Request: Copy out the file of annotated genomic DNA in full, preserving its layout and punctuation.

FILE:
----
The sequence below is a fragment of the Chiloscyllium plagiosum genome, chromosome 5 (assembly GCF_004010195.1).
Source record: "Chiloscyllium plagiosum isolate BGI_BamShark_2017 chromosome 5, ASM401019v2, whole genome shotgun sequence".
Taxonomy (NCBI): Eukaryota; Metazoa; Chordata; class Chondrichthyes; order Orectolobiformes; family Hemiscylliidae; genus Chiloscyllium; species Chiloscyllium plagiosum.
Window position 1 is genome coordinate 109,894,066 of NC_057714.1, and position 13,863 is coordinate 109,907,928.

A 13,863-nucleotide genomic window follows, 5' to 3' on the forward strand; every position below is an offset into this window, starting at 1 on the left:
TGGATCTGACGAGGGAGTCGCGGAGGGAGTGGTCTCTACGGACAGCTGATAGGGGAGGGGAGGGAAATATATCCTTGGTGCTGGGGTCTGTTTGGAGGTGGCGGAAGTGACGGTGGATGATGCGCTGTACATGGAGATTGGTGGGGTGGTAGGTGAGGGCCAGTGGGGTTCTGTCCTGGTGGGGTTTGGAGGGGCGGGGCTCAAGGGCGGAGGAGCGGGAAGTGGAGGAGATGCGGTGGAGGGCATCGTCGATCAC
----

The sequence below is a fragment of the Chiloscyllium plagiosum genome, chromosome 5 (assembly GCF_004010195.1).
Source record: "Chiloscyllium plagiosum isolate BGI_BamShark_2017 chromosome 5, ASM401019v2, whole genome shotgun sequence".
Taxonomy (NCBI): Eukaryota; Metazoa; Chordata; class Chondrichthyes; order Orectolobiformes; family Hemiscylliidae; genus Chiloscyllium; species Chiloscyllium plagiosum.
Window position 1 is genome coordinate 109,894,066 of NC_057714.1, and position 13,863 is coordinate 109,907,928.

A 13,863-nucleotide genomic window follows, 5' to 3' on the forward strand; every position below is an offset into this window, starting at 1 on the left:
TGGATCTGACGAGGGAGTCGCGGAGGGAGTGGTCTCTACGGACAGCTGATAGGGGAGGGGAGGGAAATATATCCTTGGTGCTGGGGTCTGTTTGGAGGTGGCGGAAGTGACGGTGGATGATGCGCTGTACATGGAGATTGGTGGGGTGGTAGGTGAGGGCCAGTGGGGTTCTGTCCTGGTGGGGTTTGGAGGGGCGGGGCTCAAGGGCGGAGGAGCGGGAAGTGGAGGAGATGCGGTGGAGGGCATCGTCGATCAC